The first developers of ARPANET, JCR Licklider, got this idea of a vast information processing network that functioned just like any organic of ecological system, from his association with the famous thinker and mathematician Norbert Wiener’s ideas on cybernetics. Wiener, who was a distinguished professor at MIT, had a revolutionary idea that the world could be defined for all intents and purposes as a giant computational machine that ran on the exchange of information. Wiener himself had been spurred on to develop this discipline by his time in the military, building anti-aircraft cannons that could predict the trajectory of a plane based on its pilot’s actions so as to effectively destroy it.

The technology military complex

With the commercialisation of the internet came a new problem: how could the vast amount of data on the Web be easily searched for specific information? Early search engines like Yahoo! were premised on a simple text search. It was Lawrence Page and Sergey Brin’s Google which changed the search engine game with a model that incorporated a ranking system, similar to that which ranks academic journals based on number of times each has been cited.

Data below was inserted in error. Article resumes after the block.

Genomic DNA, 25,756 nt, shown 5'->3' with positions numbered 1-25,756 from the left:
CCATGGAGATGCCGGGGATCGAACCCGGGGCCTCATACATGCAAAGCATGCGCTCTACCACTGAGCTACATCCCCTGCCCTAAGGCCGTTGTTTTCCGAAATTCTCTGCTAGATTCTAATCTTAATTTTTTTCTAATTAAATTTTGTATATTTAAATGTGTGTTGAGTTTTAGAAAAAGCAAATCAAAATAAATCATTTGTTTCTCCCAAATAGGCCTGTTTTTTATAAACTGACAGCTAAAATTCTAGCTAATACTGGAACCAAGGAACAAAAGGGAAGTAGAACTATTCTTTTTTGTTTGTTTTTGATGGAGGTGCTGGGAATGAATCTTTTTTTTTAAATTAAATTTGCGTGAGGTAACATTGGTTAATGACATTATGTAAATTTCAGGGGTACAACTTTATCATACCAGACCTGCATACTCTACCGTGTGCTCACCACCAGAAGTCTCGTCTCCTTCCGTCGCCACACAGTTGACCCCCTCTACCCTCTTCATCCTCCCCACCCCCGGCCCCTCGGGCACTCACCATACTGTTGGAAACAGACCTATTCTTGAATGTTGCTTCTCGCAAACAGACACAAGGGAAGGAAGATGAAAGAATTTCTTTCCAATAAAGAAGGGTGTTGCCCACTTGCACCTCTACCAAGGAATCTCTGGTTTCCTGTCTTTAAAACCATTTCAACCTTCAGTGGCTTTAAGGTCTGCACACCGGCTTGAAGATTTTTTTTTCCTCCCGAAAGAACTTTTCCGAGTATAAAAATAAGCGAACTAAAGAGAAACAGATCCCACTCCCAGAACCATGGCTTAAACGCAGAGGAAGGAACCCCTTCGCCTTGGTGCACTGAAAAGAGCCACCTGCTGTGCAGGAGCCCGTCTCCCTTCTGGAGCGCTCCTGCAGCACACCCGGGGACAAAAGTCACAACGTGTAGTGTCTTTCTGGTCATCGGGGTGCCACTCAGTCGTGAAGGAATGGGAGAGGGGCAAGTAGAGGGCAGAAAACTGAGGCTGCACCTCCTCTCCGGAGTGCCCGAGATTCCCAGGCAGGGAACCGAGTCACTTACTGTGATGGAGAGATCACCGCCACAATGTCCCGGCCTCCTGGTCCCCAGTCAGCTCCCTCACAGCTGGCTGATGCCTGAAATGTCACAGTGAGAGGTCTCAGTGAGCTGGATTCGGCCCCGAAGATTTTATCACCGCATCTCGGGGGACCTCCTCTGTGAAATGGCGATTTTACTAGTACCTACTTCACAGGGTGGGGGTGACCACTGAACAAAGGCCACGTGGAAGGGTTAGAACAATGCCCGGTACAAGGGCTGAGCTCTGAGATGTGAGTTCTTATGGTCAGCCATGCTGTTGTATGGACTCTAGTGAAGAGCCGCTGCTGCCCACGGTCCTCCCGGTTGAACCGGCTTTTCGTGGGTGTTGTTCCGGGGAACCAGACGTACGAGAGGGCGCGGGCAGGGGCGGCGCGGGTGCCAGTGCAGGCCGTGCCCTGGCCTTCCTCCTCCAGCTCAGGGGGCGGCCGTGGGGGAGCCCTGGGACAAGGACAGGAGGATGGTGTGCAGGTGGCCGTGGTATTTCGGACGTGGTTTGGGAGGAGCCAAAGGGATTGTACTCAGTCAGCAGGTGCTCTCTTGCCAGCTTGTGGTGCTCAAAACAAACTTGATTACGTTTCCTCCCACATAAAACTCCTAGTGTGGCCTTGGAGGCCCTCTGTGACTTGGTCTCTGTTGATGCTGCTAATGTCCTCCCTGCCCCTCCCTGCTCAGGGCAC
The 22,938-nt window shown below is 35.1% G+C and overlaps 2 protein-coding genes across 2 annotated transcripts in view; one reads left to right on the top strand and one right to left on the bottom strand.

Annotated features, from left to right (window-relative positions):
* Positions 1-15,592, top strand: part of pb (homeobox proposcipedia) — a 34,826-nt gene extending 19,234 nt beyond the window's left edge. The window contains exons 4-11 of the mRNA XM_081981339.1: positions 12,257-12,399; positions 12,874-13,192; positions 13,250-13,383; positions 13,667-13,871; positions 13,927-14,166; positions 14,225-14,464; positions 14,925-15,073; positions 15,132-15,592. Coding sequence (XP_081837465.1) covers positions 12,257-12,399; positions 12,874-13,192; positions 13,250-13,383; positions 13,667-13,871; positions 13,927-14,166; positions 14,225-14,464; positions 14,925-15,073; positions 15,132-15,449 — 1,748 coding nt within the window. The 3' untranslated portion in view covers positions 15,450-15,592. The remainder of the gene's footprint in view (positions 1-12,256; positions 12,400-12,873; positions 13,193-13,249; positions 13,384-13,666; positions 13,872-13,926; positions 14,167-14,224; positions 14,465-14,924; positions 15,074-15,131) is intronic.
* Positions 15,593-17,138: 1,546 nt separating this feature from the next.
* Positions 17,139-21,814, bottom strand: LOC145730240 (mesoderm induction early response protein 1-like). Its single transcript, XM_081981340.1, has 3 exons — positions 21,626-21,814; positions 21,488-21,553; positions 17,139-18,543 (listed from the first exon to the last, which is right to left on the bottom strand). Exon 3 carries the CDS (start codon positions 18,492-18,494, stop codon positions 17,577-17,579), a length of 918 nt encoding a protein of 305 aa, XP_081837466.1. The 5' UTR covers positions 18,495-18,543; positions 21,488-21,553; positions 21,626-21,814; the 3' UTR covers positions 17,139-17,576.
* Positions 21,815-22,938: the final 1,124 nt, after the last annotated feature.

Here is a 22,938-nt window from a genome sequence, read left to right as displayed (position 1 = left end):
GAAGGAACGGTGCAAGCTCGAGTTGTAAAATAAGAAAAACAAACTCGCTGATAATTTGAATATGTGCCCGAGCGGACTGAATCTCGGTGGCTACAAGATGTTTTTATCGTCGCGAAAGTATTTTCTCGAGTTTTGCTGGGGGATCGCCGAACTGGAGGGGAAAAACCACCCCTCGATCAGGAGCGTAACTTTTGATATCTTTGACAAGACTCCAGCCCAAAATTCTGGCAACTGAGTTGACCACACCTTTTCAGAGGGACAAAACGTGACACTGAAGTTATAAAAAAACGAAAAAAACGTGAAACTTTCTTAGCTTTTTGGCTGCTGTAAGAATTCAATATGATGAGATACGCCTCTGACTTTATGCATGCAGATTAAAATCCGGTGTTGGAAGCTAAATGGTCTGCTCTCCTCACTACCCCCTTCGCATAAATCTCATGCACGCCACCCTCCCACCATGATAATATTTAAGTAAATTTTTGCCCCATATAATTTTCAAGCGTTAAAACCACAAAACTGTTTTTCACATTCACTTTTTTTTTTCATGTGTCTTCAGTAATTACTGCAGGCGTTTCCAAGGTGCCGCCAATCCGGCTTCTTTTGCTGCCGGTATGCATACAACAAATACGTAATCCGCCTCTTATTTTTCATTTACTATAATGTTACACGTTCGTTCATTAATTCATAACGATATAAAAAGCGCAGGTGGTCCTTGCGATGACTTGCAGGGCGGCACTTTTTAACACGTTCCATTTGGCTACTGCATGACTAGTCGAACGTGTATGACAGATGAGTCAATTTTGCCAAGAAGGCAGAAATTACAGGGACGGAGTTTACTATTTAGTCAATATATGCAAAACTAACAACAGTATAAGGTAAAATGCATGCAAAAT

“The internet was essentially one giant citation machine,” writes Levine. The story of Google also cannot be separated from its association with the military intelligence complex. Working at Stanford, Larry Page published his research on search engines funded by DARPA (which was what ARPA was now called). This association however, as Levine says, is not just a thing of the past. “Google has been selling its Google Search, Google Earth, and Google Enterprise (now known as G Suite) products to just about every major military and intelligence agency: navy, army, air force.”

All major tech companies can be seen to be in bed with the state: Amazon manages cloud computing services for the CIA; Peter Thiel’s PayPal operates Palantir Technologies, which does data mining for the NSA and CIA; and Facebook has former DARPA head Regina Dugan running its virtual reality programme which can be used by the military to build a VR environment that can simulate cyberwars. The relationship between these tech companies and the US government varies only by degrees; Google stands out due to its immense size and capability for surveillance and data mining. All tech companies are equally guilty.

The NSA has even got a program called PRISM which “involves a sophisticated on-demand data tap housed within the datacentres of the biggest and most respected names in Silicon Valley: Google, Apple, Facebook, Yahoo!, and Microsoft.” In such a situation, isn’t it obvious that we idolise heroes like Julian Assange, Jacob Appelbaum, Roger Dingledine of Tor, and Edward Snowden? Are they not digital vigilantes protecting our privacy from the hands of the state?